The crisis resulting from the spread of COVID-19 implies a challenge on a global scale. Economic projections already indicate a decline in different regions around the world, with particular vulnerability for Latin America.

In this adverse context, different spaces are being opened for dialog and debate, to generate agreements that can guide the economic and social recovery along a sustainable path.

In order to foster these spaces for exchange, the Deutsche Gesellschaft für Internationale Zusammenarbeit (GIZ) GmbH accompanied WRI Mexico in the initiative “Sustainable Revolution: Dialogues for Recovery, Resilience, and Equity”. Other accompanying allies include the World Wildlife Fund (WWF), the Inter-American Development Bank (IDB), the Climate Initiative of Mexico (ICM), and the Economic Commission for Latin America and the Caribbean (ECLAC). Every week between June 9 and July 15, the initiative has a different thematic focus (such as cities, mobility, forests, energy, and green financing), offering a space for an exchange through high-level panels, multi-stakeholder tables, and webinars.


Credits: WRI Mexico. Schedule of sessions of the initiative “Sustainable Revolution: Dialogues for Recovery, Resilience, and Equity”.


At the opening event on June 9, the WRI executive director, Adriana Lobo, announced that a roadmap will be published at the end of the work sessions, with inclusive solutions for all sectors of society.

‘The objective of this initiative is to activate multisectoral dialog to identify priority issues and possible agreed lines of a solution, through a digital offering of top-level panels, talks, and sector tables, which allow us to position and promote processes to transit to environmentally friendly, resilient, and equitable economies.’ – Adriana Lobo, Executive Director of WWF.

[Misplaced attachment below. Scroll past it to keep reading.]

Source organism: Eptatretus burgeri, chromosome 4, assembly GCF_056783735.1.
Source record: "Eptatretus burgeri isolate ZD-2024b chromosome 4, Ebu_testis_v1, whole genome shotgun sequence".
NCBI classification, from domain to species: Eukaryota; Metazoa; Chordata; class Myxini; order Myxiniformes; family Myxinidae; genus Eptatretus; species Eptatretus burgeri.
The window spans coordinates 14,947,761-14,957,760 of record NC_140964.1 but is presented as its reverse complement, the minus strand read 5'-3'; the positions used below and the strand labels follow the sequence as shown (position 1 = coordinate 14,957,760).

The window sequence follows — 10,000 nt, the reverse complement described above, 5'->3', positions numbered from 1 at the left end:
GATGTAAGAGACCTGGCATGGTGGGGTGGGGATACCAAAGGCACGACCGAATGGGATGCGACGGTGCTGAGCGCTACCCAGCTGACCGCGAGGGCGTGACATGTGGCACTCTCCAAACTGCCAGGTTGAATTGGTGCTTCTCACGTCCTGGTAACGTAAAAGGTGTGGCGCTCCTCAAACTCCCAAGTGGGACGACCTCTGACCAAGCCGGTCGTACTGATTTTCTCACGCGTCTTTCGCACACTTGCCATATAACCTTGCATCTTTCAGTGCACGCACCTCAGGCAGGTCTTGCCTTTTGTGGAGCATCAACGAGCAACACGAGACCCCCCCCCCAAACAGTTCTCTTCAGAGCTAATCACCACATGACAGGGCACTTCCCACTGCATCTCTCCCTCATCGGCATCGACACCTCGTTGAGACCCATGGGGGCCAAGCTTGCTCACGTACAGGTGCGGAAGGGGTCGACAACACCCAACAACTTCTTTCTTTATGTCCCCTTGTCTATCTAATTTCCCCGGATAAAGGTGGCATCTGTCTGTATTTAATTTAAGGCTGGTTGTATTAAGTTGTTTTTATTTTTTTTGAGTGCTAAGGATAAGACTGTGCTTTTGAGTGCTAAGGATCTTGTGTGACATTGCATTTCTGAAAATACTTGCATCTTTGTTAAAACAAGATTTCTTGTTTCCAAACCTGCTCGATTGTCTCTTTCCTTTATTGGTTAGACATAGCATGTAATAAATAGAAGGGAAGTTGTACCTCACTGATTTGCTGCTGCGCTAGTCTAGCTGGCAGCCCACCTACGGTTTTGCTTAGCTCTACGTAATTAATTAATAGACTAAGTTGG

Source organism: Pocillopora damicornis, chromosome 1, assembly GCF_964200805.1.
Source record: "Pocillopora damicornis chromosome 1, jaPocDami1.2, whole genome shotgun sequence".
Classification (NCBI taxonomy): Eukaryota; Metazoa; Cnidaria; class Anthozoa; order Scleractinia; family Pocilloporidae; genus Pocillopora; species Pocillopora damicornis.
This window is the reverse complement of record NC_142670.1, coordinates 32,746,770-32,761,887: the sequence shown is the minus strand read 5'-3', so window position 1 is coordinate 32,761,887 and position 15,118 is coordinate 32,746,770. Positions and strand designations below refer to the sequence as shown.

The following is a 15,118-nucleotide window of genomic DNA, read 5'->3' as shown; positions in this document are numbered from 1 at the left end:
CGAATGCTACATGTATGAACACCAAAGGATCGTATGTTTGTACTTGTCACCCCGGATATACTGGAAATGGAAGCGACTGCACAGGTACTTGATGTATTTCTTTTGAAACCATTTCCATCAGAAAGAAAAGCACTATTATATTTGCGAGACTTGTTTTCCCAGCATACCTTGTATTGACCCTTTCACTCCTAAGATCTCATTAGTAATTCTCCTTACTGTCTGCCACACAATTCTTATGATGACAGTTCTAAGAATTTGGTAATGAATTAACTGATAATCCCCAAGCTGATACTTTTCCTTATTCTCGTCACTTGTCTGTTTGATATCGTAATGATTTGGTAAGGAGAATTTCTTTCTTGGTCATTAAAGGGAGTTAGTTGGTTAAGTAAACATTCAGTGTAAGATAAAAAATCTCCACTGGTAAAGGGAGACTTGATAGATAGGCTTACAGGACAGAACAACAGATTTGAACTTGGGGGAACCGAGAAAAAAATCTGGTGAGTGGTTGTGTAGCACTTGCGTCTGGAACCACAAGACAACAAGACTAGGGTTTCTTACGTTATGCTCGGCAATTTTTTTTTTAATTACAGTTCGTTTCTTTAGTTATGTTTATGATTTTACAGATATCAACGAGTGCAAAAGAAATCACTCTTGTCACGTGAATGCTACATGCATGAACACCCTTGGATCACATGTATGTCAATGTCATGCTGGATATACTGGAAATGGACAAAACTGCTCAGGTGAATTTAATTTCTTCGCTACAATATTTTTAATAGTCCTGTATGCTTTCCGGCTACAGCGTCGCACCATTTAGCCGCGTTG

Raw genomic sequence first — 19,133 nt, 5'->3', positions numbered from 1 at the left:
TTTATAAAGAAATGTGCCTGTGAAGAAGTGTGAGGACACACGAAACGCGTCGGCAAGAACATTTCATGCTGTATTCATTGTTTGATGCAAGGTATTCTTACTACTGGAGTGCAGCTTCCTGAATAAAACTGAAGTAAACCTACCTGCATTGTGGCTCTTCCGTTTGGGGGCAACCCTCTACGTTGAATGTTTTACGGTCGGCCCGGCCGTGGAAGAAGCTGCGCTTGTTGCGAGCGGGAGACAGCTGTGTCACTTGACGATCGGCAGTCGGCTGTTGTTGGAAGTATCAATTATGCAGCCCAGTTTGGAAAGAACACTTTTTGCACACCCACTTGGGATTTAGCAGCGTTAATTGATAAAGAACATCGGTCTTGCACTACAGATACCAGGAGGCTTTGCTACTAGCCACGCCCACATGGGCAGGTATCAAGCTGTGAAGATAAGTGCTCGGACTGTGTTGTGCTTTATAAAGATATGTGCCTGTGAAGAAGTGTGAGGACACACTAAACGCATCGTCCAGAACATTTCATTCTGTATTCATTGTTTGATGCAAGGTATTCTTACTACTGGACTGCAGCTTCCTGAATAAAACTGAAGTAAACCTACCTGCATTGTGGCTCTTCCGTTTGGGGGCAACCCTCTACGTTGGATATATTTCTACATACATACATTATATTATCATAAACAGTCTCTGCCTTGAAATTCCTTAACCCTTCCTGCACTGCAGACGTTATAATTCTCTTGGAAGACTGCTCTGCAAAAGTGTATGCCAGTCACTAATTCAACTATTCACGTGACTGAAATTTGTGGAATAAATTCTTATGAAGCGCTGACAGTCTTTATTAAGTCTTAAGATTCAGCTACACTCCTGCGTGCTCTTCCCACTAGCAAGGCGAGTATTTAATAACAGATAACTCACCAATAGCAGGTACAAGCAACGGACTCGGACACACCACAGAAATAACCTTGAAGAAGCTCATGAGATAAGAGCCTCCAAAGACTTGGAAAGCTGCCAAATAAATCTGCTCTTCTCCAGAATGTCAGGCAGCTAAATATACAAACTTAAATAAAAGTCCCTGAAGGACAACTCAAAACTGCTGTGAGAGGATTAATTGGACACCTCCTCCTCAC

From GIZ Mexico, the importance of the climate crisis and the need to join efforts to reconcile the economic with the environmental agenda was emphasized. Also, the following areas of collaboration were anticipated: resilient cities, mobility, energy, biodiversity, green financing, and collaboration with sub-national governments.

‘At GIZ, we want to contribute to these issues, and we are also very willing to listen and learn from our partners, as well as participants. It is important to come up with an overview that can guide Mexico’s green recovery’ – Dennis Quennet, director of GIZ’s Cities, Transport and Industry programs.

In the first prestigious panel, which took place following the inauguration, reflections were shared on the global challenge implied by the current economic, social, and environmental crisis. From the Mexican Ministry of Foreign Affairs, Martha Delgado Peralta, Under-Secretary for Multilateral Affairs and Human Rights, stressed the importance of linking gender issues to environmental issues and focusing on the well-being of communities in the recovery from the crisis.

Then ECLAC’s executive secretary, Alicia Bárcena, highlighted how the crisis caused by COVID-19 has revealed a series of structural problems in the current economic model in Latin America today. She stated: ‘We must prioritize sectors with great impetus for sustainability: clean energy, development of the links between water/soil / biodiversity, digital connectivity and electric public transport, health and mobility infrastructure, and the care economy’


Credits: WRI México / CEPAL. Structural problems in Latin America.


The second high-level panel of the conference focused on the specific challenges faced by Latin America in this context. Within this framework, Iván González Márquez, from the Mexican Ministry of Environment and Natural Resources (SEMARNAT), stressed the need to tackle the climate crisis with concrete measures. He explained that a holistic transition model is being proposed by the dependency, involving not only the government but also sectors of civil society. It includes seven environmental transitions: forest, agroecological and fishing, water, energy, biocultural, urban-industrial, educational and citizen-based, and environmental justice and governance.

At the end of each panel, there was an opening for questions from the public, with citizen participation encouraged. To review the agenda for the coming weeks, you can consult the official website of WRI Mexico. The next online event will take place on June 15 within the framework of Cities Week, with the theme: “Urban Inequality and Air Quality during the Pandemic: Emerging Social and Economic Challenges.”

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